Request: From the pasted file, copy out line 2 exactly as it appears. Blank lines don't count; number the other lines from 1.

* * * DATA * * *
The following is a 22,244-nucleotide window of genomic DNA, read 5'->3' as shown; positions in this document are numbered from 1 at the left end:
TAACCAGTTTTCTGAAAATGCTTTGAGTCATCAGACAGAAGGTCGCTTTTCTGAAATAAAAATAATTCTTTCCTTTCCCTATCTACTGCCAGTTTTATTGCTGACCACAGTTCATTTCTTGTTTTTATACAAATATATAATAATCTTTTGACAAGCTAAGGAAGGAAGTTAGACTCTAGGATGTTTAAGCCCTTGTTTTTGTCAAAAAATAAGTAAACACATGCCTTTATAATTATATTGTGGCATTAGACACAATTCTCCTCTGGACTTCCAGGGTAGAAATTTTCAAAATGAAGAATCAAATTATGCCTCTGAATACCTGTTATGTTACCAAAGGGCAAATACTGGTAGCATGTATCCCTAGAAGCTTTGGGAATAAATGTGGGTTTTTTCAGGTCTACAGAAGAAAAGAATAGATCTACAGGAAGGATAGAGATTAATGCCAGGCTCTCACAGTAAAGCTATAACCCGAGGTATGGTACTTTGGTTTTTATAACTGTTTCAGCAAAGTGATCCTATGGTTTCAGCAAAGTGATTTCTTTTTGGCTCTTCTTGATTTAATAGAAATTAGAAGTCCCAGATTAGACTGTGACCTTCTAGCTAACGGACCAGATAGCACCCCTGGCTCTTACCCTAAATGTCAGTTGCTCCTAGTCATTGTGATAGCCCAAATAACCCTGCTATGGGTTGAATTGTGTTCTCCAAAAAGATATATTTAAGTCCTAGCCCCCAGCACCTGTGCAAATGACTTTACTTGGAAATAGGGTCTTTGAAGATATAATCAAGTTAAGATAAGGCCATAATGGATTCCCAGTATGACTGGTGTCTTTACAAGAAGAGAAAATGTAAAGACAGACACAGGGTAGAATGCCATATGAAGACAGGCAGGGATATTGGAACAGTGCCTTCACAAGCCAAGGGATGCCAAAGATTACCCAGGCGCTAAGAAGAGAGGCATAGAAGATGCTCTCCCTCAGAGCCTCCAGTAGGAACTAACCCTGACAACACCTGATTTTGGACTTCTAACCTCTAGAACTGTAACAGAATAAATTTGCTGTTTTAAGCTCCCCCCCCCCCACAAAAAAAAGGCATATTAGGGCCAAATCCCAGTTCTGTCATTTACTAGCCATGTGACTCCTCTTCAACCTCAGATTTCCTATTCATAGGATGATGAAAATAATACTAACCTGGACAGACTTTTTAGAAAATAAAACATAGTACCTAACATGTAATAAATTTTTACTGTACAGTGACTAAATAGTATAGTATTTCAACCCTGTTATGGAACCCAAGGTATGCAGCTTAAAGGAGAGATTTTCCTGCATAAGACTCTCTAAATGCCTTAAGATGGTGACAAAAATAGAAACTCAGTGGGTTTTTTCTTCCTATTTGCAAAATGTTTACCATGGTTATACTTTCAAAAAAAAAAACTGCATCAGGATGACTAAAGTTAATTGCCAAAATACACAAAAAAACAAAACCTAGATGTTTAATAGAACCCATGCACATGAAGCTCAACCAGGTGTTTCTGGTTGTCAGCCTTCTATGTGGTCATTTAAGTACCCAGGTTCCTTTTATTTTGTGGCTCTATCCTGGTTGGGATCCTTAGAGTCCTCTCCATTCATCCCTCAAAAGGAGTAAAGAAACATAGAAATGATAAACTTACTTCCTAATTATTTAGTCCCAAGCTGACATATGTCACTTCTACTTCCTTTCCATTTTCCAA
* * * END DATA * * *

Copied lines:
TAACCAGTTTTCTGAAAATGCTTTGAGTCATCAGACAGAAGGTCGCTTTTCTGAAATAAAAATAATTCTTTCCTTTCCCTATCTACTGCCAGTTTTATTGCTGACCACAGTTCATTTCTTGTTTTTATACAAATATATAATAATCTTTTGACAAGCTAAGGAAGGAAGTTAGACTCTAGGATGTTTAAGCCCTTGTTTTTGTCAAAAAATAAGTAAACACATGCCTTTATAATTATATTGTGGCATTAGACACAATTCTCCTCTGGACTTCCAGGGTAGAAATTTTCAAAATGAAGAATCAAATTATGCCTCTGAATACCTGTTATGTTACCAAAGGGCAAATACTGGTAGCATGTATCCCTAGAAGCTTTGGGAATAAATGTGGGTTTTTTCAGGTCTACAGAAGAAAAGAATAGATCTACAGGAAGGATAGAGATTAATGCCAGGCTCTCACAGTAAAGCTATAACCCGAGGTATGGTACTTTGGTTTTTATAACTGTTTCAGCAAAGTGATCCTATGGTTTCAGCAAAGTGATTTCTTTTTGGCTCTTCTTGATTTAATAGAAATTAGAAGTCCCAGATTAGACTGTGACCTTCTAGCTAACGGACCAGATAGCACCCCTGGCTCTTACCCTAAATGTCAGTTGCTCCTAGTCATTGTGATAGCCCAAATAACCCTGCTATGGGTTGAATTGTGTTCTCCAAAAAGATATATTTAAGTCCTAGCCCCCAGCACCTGTGCAAATGACTTTACTTGGAAATAGGGTCTTTGAAGATATAATCAAGTTAAGATAAGGCCATAATGGATTCCCAGTATGACTGGTGTCTTTACAAGAAGAGAAAATGTAAAGACAGACACAGGGTAGAATGCCATATGAAGACAGGCAGGGATATTGGAACAGTGCCTTCACAAGCCAAGGGATGCCAAAGATTACCCAGGCGCTAAGAAGAGAGGCATAGAAGATGCTCTCCCTCAGAGCCTCCAGTAGGAACTAACCCTGACAACACCTGATTTTGGACTTCTAACCTCTAGAACTGTAACAGAATAAATTTGCTGTTTTAAGCTCCCCCCCCCCCACAAAAAAAAGGCATATTAGGGCCAAATCCCAGTTCTGTCATTTACTAGCCATGTGACTCCTCTTCAACCTCAGATTTCCTATTCATAGGATGATGAAAATAATACTAACCTGGACAGACTTTTTAGAAAATAAAACATAGTACCTAACATGTAATAAATTTTTACTGTACAGTGACTAAATAGTATAGTATTTCAACCCTGTTATGGAACCCAAGGTATGCAGCTTAAAGGAGAGATTTTCCTGCATAAGACTCTCTAAATGCCTTAAGATGGTGACAAAAATAGAAACTCAGTGGGTTTTTTCTTCCTATTTGCAAAATGTTTACCATGGTTATACTTTCAAAAAAAAAAACTGCATCAGGATGACTAAAGTTAATTGCCAAAATACACAAAAAAACAAAACCTAGATGTTTAATAGAACCCATGCACATGAAGCTCAACCAGGTGTTTCTGGTTGTCAGCCTTCTATGTGGTCATTTAAGTACCCAGGTTCCTTTTATTTTGTGGCTCTATCCTGGTTGGGATCCTTAGAGTCCTCTCCATTCATCCCTCAAAAGGAGTAAAGAAACATAGAAATGATAAACTTACTTCCTAATTATTTAGTCCCAAGCTGACATATGTCACTTCTACTTCCTTTCCATTTTCCAA